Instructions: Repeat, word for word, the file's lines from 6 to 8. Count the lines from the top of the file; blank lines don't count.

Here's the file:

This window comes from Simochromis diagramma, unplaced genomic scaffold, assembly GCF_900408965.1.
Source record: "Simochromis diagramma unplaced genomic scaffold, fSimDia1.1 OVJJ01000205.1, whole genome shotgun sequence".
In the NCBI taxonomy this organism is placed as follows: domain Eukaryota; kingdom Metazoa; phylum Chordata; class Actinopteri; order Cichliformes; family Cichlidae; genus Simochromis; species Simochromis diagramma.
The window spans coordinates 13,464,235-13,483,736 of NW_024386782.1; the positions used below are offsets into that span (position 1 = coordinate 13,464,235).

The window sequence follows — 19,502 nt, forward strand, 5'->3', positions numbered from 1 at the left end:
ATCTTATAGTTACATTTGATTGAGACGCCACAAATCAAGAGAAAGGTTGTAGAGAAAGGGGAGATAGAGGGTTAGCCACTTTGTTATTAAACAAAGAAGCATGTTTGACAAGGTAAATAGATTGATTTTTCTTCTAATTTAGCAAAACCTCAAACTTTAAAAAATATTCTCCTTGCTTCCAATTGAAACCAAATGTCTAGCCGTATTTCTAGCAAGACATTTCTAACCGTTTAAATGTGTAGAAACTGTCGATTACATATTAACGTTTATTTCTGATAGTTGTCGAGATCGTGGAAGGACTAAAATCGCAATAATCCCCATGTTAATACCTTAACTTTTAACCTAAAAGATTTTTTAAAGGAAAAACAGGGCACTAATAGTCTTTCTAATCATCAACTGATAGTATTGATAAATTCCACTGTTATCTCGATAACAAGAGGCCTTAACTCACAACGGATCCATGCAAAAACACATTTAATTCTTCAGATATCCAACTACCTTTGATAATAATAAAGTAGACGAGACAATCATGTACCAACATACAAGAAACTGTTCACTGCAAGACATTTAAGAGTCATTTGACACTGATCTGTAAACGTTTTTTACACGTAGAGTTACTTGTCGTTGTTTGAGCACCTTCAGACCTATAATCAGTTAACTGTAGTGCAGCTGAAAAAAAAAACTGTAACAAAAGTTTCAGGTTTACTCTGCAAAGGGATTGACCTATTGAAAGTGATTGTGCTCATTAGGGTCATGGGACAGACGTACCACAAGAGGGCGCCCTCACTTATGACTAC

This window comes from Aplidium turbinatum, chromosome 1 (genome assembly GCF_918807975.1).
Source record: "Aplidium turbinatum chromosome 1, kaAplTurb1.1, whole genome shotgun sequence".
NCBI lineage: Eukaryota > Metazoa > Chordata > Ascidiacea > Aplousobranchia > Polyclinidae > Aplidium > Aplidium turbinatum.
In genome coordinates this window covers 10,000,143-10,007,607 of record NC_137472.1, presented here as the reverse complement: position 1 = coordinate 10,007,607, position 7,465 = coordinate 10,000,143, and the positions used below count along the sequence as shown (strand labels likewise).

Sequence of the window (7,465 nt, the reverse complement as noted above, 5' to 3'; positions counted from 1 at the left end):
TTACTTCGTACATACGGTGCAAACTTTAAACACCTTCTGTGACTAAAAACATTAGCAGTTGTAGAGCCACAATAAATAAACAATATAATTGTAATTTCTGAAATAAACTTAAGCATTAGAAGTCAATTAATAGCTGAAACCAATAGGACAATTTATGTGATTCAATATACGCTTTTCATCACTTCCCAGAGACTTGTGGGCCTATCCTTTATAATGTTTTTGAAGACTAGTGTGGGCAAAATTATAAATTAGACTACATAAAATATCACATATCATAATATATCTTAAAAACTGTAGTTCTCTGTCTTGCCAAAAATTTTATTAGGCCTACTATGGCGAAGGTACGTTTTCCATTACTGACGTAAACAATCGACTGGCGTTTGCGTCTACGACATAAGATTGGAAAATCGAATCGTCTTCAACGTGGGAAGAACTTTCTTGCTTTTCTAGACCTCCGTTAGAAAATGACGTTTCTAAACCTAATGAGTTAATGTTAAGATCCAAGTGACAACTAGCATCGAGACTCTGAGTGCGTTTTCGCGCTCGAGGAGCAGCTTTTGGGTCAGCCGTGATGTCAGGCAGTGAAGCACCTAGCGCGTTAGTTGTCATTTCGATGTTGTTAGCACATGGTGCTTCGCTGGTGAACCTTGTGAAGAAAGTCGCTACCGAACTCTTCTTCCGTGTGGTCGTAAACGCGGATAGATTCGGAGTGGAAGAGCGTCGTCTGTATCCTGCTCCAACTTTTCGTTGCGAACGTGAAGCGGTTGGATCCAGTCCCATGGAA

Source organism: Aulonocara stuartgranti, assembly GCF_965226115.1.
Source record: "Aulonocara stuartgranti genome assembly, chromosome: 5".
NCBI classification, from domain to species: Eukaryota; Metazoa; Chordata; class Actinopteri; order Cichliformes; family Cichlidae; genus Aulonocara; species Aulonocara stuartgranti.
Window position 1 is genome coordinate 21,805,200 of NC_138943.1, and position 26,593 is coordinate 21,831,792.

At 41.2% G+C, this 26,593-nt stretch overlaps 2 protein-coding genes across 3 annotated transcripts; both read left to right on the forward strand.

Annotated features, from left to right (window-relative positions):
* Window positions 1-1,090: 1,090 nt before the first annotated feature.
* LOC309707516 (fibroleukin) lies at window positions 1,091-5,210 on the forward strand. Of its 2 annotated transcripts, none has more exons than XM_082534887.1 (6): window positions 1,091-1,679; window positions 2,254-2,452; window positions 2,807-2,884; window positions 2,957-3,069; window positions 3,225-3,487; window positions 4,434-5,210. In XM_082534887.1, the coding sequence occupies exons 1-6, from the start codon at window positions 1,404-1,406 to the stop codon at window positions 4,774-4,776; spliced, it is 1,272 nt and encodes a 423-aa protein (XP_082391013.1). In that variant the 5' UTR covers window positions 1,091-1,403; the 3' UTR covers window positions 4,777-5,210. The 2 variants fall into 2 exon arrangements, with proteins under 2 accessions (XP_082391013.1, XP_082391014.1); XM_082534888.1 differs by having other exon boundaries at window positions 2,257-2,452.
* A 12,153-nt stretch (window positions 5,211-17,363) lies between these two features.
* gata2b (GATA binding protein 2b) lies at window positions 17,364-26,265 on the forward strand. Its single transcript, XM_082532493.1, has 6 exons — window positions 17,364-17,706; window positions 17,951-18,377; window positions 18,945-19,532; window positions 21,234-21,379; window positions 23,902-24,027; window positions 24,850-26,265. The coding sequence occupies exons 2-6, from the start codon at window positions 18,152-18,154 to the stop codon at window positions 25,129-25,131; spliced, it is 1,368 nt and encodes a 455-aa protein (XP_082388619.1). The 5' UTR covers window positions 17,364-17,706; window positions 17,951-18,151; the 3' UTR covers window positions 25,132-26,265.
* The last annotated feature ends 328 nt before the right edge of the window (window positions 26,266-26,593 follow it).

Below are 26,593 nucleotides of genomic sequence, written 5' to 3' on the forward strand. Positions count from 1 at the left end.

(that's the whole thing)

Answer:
ATCTTATAGTTACATTTGATTGAGACGCCACAAATCAAGAGAAAGGTTGTAGAGAAAGGGGAGATAGAGGGTTAGCCACTTTGTTATTAAACAAAGAAGCATGTTTGACAAGGTAAATAGATTGATTTTTCTTCTAATTTAGCAAAACCTCAAACTTTAAAAAATATTCTCCTTGCTTCCAATTGAAACCAAATGTCTAGCCGTATTTCTAGCAAGACATTTCTAACCGTTTAAATGTGTAGAAACTGTCGATTACATATTAACGTTTATTTCTGATAGTTGTCGAGATCGTGGAAGGACTAAAATCGCAATAATCCCCATGTTAATACCTTAACTTTTAACCTAAAAGATTTTTTAAAGGAAAAACAGGGCACTAATAGTCTTTCTAATCATCAACTGATAGTATTGATAAATTCCACTGTTATCTCGATAACAAGAGGCCTTAACTCACAACGGATCCATGCAAAAACACATTTAATTCTTCAGATATCCAACTACCTTTGATAATAATAAAGTAGACGAGACAATCATGTACCAACATACAAGAAACTGTTCACTGCAAGACATTTAAGAGTCATTTGACACTGATCTGTAAACGTTTTTTACACGTAGAGTTACTTGTCGTTGTTTGAGCACCTTCAGACCTATAATCAGTTAACTGTAGTGCAGCTGAAAAAAAAAACTGTAACAAAAGTTTCAGGTTTACTCTGCAAAGGGATTGACCTATTGAAAGTGATTGTGCTCATTAGGGTCATGGGACAGACGTACCACAAGAGGGCGCCCTCACTTATGACTAC

This window comes from Aplidium turbinatum, chromosome 1 (genome assembly GCF_918807975.1).
Source record: "Aplidium turbinatum chromosome 1, kaAplTurb1.1, whole genome shotgun sequence".